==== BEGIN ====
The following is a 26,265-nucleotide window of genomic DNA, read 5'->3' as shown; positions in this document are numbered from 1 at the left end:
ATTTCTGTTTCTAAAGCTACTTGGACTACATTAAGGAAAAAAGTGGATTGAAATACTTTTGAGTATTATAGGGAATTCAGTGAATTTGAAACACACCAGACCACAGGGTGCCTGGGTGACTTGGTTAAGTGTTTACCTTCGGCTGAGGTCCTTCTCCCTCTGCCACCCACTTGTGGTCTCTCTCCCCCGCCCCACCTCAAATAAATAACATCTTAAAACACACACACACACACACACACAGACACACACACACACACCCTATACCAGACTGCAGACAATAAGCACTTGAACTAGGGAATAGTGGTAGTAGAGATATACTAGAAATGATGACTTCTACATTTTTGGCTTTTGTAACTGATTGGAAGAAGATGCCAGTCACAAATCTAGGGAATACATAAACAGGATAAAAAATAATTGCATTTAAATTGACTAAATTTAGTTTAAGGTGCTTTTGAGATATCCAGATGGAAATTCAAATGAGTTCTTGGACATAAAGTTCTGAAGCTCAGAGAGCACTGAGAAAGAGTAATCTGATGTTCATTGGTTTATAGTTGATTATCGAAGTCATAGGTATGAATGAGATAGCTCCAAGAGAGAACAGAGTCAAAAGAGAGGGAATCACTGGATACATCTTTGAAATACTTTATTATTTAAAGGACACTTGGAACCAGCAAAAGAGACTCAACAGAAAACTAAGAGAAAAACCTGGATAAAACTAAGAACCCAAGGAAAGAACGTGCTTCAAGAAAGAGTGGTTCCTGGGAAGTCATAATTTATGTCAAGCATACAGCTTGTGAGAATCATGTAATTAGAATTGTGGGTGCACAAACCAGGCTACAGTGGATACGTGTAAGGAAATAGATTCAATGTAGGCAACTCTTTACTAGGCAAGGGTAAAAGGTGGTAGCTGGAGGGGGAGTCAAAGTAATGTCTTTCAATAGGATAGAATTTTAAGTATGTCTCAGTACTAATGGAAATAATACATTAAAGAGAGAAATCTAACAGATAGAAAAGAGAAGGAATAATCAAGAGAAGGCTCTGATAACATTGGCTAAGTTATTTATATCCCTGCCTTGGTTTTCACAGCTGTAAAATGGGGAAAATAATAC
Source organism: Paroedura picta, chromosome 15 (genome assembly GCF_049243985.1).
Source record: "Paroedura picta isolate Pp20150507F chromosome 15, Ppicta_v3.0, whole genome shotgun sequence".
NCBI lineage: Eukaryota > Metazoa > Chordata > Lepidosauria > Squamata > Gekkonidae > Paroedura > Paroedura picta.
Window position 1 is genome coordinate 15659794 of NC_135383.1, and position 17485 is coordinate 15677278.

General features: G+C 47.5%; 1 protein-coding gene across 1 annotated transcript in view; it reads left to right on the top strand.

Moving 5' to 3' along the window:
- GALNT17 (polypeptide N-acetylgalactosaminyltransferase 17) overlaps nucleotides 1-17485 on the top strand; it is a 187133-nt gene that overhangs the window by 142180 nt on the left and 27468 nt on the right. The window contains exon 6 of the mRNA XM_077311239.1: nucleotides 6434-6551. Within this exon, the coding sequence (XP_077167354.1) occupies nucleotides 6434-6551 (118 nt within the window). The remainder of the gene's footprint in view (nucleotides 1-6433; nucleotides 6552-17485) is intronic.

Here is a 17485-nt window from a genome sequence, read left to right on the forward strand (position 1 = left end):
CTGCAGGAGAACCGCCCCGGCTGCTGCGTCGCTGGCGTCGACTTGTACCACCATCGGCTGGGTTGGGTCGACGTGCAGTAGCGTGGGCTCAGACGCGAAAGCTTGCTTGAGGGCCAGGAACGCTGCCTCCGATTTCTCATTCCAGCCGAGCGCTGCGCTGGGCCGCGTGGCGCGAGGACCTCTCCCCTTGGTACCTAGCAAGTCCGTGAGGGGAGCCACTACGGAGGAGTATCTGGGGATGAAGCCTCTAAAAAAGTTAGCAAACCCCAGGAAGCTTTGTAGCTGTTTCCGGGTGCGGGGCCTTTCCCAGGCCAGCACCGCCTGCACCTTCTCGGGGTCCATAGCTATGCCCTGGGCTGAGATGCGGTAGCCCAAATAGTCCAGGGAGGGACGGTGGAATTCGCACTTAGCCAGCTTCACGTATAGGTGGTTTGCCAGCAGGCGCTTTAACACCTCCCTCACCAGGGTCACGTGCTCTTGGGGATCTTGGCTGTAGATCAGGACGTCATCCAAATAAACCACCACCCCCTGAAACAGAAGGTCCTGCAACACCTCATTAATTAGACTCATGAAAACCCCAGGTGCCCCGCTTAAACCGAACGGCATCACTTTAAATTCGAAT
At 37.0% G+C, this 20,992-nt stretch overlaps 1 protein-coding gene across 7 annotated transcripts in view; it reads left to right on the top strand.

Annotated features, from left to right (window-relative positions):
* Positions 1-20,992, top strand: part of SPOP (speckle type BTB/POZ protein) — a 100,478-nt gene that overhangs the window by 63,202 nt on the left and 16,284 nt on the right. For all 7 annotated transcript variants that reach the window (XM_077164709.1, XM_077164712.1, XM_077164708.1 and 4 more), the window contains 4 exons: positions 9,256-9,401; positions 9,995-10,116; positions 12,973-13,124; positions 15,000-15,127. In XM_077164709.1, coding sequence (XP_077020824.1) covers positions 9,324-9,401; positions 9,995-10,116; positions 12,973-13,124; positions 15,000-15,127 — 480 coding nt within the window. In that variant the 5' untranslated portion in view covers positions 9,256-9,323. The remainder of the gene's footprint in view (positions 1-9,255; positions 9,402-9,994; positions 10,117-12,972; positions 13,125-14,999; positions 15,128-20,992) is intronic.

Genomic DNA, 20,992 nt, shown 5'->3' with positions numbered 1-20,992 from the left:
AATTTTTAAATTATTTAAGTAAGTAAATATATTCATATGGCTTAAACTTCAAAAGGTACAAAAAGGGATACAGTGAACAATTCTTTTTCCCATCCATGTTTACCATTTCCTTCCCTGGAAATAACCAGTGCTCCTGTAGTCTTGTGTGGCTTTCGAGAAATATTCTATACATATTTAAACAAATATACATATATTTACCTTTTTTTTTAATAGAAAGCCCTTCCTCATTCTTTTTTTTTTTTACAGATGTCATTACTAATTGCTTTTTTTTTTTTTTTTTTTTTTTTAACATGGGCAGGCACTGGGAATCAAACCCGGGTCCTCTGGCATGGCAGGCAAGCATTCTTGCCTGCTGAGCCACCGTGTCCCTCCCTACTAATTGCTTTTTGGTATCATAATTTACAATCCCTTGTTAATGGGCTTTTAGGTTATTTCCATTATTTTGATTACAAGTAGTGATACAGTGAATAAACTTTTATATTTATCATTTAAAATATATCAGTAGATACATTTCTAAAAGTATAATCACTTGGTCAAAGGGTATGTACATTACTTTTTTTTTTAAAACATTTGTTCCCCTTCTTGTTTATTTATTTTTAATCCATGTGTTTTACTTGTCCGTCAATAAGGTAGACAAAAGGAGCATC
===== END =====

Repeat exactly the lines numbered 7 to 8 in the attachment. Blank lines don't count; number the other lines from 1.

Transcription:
General features: G+C 47.5%; 1 protein-coding gene across 1 annotated transcript in view; it reads left to right on the top strand.

Moving 5' to 3' along the window: